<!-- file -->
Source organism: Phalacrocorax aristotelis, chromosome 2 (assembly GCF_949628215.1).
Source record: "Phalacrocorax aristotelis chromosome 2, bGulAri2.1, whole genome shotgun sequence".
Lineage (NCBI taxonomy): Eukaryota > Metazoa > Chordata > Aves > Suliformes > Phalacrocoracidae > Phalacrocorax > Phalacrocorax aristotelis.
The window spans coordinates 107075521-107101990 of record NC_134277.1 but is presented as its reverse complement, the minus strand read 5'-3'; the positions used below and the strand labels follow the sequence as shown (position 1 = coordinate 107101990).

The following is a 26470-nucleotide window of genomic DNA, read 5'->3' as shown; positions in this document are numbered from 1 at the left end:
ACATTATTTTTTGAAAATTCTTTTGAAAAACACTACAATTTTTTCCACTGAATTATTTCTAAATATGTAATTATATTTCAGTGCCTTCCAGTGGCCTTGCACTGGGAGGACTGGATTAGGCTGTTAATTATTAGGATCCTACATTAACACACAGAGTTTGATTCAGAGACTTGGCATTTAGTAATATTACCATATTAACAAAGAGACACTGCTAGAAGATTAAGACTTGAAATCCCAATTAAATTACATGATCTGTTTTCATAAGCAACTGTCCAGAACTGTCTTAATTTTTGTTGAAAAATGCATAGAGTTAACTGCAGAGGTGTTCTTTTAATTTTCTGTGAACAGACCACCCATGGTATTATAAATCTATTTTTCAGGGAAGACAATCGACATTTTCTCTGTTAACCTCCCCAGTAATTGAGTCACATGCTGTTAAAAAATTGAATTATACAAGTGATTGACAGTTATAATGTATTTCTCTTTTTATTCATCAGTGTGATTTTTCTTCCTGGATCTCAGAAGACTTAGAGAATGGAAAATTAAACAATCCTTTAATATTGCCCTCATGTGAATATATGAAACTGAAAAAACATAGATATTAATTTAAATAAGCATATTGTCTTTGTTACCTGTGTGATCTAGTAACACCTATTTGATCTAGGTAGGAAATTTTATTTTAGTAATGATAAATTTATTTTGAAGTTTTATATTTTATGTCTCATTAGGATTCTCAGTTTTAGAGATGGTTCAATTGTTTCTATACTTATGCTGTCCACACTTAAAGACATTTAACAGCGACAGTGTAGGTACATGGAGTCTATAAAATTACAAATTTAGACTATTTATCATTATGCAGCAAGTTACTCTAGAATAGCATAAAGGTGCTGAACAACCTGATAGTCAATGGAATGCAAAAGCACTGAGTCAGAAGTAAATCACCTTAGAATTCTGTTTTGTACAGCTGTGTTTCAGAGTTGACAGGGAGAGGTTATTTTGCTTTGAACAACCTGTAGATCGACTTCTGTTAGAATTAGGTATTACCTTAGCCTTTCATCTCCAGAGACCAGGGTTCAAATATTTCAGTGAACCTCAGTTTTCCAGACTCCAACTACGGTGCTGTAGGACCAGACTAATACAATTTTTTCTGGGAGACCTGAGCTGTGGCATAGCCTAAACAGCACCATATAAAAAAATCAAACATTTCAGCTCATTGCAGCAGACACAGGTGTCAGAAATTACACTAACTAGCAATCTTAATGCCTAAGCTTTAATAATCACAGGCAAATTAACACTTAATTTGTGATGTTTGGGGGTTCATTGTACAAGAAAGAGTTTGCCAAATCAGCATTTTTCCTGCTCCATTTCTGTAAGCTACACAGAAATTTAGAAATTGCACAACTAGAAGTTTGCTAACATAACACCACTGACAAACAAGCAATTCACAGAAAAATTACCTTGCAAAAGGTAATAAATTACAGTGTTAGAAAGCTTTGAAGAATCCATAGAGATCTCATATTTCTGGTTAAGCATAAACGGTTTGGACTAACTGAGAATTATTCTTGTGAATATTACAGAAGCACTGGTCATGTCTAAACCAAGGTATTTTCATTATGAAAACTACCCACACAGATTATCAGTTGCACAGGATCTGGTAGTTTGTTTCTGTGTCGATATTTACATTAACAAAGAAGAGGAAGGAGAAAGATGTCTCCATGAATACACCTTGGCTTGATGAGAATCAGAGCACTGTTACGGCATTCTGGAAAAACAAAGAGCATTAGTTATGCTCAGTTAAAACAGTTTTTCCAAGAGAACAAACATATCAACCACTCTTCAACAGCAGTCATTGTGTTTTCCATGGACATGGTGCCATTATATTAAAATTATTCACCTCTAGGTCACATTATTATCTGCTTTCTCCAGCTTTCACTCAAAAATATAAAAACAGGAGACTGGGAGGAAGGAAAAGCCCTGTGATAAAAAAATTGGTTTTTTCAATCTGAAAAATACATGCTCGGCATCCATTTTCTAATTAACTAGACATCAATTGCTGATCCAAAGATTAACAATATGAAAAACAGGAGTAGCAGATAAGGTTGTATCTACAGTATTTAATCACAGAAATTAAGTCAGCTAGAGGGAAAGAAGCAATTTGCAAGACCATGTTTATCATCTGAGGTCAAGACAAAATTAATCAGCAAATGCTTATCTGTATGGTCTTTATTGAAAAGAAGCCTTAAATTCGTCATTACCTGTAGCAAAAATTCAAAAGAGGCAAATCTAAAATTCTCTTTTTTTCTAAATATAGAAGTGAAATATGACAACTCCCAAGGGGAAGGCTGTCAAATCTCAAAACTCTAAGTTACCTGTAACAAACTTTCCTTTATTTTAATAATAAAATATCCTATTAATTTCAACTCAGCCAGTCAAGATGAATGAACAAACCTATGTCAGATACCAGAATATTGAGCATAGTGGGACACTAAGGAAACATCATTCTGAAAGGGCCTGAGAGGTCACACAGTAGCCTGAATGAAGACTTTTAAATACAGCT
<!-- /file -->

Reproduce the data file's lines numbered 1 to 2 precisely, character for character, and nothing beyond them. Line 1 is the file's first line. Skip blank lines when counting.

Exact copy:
Source organism: Phalacrocorax aristotelis, chromosome 2 (assembly GCF_949628215.1).
Source record: "Phalacrocorax aristotelis chromosome 2, bGulAri2.1, whole genome shotgun sequence".